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This study asks how human trafficking in Ming China (1368–1644) became enveloped in the emerging global economy of the sixteenth century. Utilizing theoretical insights from the model of “slaving zones,” the essay examines recorded incidents of human trafficking along China’s littoral from 1370 to 1565 and contends that its presence and persistence were intertwined with the Ming court’s economic policies and problems. Here the history of human trafficking in early-to-mid-Ming China is viewed from the perspective of a series of challenges to the country’s economic well-being but also to its power to govern according to its own laws and norms. These challenges include the Ming regime’s efforts: to eradicate piracy and smuggling through their integration into the lawful framework of tribute trade; to support provincial requests for extra revenue to promote military security; to acquire Japanese silver but deny Japan mercantile access to China; to profit from Portugal’s Southeast Asian and Japanese commercial networks. This study argues that the increasing prevalence of human trafficking along China’s coastline was the result of competing forces anxious for power and riches that fused into the thrust of sixteenth-century China’s expanding economy, as well as the adaptability of those in authority to ignore the consequences of allowing safe havens for persons bartering and selling human beings. These factors turned the status of Ming China’s littoral from a “no slaving zone” into an “imperfect no slaving zone.”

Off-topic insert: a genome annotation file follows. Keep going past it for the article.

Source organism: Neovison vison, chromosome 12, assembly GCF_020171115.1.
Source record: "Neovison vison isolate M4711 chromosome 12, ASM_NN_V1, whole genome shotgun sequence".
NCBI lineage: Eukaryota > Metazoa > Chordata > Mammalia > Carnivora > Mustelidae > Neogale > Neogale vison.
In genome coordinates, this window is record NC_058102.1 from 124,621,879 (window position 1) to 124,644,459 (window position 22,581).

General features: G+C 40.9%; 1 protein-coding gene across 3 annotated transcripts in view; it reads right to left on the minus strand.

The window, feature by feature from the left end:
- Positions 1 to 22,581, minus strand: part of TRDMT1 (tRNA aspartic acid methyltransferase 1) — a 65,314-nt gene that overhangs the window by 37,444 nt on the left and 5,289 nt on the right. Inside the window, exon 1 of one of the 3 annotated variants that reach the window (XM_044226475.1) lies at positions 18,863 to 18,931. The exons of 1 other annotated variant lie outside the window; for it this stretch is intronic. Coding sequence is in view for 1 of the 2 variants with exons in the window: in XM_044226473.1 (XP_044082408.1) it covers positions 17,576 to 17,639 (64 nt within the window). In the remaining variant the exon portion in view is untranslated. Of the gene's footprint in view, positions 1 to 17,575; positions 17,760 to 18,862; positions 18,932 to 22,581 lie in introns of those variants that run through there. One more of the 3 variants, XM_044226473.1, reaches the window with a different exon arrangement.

While China’s rural economy predominated during the imperial era, some of the world’s largest cities were part of the Chinese landscape. From the Song dynasty (960–1279) onward, the number of cities and towns rose, the urban population expanded, and the urban sector of the economy became a significant indication of the wealth and prosperity of the Chinese empire. Even though large cities such as Chang’an and Luoyang had existed both before and during the Tang dynasty (618–907) and featured sites of production and services, they were founded and functioned primarily as political capitals. In the Song era an extensive array of types of cities besides capitals – maritime ports, provincial transport hubs, manufacturing and commercial centers – flourished as trade and cultural metropoles. Chinese cities took on a different configuration during the Song – one may speak of a “new urban paradigm”: in contrast to the cities of the Tang era with their enclosed wards, gridiron streets, tightly controlled markets, and sharp hierarchical social structure, the Song-era city was shaped by mercantile society and managed by pragmatic bureaucrats.